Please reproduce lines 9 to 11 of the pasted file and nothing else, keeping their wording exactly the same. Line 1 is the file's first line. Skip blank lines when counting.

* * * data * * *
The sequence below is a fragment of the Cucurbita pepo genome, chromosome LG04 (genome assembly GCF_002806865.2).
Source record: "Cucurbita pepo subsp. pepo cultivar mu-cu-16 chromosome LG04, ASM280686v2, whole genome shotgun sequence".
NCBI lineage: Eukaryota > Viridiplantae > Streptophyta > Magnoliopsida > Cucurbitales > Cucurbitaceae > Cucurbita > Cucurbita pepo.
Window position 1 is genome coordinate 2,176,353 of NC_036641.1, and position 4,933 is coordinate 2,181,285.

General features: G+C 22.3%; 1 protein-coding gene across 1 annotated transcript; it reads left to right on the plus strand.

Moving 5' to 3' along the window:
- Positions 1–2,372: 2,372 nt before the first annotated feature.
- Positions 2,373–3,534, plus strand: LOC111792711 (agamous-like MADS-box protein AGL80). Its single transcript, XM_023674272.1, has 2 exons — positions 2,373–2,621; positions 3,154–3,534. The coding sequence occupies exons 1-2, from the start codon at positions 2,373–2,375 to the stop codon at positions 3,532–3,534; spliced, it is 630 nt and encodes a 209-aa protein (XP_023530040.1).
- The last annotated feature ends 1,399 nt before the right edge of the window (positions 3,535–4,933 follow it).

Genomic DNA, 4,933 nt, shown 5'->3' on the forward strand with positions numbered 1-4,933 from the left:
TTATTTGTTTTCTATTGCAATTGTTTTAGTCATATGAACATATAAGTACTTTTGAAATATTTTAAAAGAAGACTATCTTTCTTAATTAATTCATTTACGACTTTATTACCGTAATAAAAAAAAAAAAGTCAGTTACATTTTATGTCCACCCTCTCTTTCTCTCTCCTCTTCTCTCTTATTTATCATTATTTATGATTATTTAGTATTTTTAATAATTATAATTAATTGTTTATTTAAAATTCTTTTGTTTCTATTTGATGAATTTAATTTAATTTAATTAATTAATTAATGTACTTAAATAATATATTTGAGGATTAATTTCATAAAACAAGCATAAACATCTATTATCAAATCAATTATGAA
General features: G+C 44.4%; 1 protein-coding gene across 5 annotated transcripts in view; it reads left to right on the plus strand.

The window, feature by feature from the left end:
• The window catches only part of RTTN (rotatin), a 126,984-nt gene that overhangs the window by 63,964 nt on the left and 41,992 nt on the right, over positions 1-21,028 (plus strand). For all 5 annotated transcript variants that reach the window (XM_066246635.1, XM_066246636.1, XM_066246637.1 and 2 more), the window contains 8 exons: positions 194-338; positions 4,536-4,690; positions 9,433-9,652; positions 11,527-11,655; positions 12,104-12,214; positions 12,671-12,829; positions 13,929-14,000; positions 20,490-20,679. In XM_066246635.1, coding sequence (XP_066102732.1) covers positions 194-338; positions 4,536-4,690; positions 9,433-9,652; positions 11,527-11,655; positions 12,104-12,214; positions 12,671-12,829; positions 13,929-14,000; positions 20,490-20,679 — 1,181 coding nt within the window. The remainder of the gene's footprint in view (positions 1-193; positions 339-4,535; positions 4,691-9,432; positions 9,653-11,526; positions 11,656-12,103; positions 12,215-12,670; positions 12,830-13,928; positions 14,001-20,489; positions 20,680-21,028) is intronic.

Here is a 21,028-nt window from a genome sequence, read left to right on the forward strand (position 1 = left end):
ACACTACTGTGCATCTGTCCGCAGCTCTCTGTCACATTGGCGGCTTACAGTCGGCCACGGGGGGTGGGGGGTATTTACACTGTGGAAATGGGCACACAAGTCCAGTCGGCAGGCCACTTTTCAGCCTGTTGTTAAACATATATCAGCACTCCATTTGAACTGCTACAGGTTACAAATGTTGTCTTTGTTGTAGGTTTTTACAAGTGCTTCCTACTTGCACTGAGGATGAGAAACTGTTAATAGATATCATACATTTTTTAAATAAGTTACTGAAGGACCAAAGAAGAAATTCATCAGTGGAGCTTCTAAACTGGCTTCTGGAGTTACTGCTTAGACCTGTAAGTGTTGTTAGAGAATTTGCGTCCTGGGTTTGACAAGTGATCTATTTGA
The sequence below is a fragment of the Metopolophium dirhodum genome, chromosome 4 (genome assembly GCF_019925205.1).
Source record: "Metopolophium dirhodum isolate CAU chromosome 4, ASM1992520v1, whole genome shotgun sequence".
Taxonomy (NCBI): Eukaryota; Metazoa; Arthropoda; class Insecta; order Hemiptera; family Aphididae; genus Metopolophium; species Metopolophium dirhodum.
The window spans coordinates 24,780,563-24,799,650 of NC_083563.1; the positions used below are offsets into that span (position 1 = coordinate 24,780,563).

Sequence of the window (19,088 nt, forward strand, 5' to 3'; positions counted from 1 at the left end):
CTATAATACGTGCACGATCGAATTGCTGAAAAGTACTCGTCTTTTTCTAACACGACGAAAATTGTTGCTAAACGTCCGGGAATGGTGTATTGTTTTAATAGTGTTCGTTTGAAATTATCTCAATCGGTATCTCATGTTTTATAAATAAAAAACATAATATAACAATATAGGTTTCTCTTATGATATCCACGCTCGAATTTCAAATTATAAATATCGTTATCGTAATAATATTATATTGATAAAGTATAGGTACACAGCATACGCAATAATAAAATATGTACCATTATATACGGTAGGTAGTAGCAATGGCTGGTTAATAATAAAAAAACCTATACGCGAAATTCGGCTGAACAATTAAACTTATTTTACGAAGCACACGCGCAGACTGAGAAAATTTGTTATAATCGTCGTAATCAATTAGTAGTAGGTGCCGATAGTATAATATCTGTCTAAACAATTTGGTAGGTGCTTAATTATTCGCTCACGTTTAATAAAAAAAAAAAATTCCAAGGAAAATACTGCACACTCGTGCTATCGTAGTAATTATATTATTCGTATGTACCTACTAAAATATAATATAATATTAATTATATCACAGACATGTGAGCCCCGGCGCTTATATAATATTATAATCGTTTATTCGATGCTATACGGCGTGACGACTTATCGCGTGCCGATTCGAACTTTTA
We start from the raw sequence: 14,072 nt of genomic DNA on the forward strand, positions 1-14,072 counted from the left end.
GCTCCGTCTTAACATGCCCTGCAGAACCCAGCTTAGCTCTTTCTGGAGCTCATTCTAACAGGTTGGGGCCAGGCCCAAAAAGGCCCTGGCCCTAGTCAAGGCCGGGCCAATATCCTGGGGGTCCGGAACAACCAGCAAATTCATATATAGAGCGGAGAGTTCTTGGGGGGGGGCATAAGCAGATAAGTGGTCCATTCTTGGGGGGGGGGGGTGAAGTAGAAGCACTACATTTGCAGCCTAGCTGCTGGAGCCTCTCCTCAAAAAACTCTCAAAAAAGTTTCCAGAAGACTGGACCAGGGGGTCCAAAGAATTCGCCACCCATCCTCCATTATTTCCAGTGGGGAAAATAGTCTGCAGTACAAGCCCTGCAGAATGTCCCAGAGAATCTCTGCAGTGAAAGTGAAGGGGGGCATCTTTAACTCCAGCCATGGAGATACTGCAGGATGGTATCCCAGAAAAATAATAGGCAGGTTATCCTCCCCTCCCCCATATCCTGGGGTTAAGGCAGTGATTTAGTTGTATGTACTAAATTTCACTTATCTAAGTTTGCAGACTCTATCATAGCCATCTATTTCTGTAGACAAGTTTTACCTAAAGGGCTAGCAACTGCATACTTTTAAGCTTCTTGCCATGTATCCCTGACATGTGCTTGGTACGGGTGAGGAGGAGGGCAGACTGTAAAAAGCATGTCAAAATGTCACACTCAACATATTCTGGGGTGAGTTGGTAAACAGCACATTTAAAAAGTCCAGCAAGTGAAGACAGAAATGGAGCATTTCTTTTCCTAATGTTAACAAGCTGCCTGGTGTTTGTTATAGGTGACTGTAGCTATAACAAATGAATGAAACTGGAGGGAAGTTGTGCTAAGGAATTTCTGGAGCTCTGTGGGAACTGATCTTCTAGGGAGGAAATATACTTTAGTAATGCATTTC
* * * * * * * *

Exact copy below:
- The last annotated feature ends 1,399 nt before the right edge of the window (positions 3,535–4,933 follow it).

Genomic DNA, 4,933 nt, shown 5'->3' on the forward strand with positions numbered 1-4,933 from the left:
TTATTTGTTTTCTATTGCAATTGTTTTAGTCATATGAACATATAAGTACTTTTGAAATATTTTAAAAGAAGACTATCTTTCTTAATTAATTCATTTACGACTTTATTACCGTAATAAAAAAAAAAAAGTCAGTTACATTTTATGTCCACCCTCTCTTTCTCTCTCCTCTTCTCTCTTATTTATCATTATTTATGATTATTTAGTATTTTTAATAATTATAATTAATTGTTTATTTAAAATTCTTTTGTTTCTATTTGATGAATTTAATTTAATTTAATTAATTAATTAATGTACTTAAATAATATATTTGAGGATTAATTTCATAAAACAAGCATAAACATCTATTATCAAATCAATTATGAA